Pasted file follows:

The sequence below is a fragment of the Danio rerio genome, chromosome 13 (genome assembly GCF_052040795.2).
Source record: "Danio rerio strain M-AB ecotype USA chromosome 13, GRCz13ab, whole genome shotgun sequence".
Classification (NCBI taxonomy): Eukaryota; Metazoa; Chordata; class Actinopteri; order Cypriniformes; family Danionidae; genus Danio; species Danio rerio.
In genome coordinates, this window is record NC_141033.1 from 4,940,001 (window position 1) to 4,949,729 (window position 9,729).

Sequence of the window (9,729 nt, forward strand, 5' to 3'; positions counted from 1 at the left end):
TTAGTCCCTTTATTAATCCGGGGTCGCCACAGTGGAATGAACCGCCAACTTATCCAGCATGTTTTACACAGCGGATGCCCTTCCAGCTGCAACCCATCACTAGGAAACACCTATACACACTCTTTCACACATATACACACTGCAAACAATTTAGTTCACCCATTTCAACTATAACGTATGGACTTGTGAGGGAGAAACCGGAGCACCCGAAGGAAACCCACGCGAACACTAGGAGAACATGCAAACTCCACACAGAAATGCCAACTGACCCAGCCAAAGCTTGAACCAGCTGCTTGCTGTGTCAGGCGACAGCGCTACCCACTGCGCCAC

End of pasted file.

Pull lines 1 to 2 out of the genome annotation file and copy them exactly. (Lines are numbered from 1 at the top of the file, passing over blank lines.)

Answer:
The sequence below is a fragment of the Danio rerio genome, chromosome 13 (genome assembly GCF_052040795.2).
Source record: "Danio rerio strain M-AB ecotype USA chromosome 13, GRCz13ab, whole genome shotgun sequence".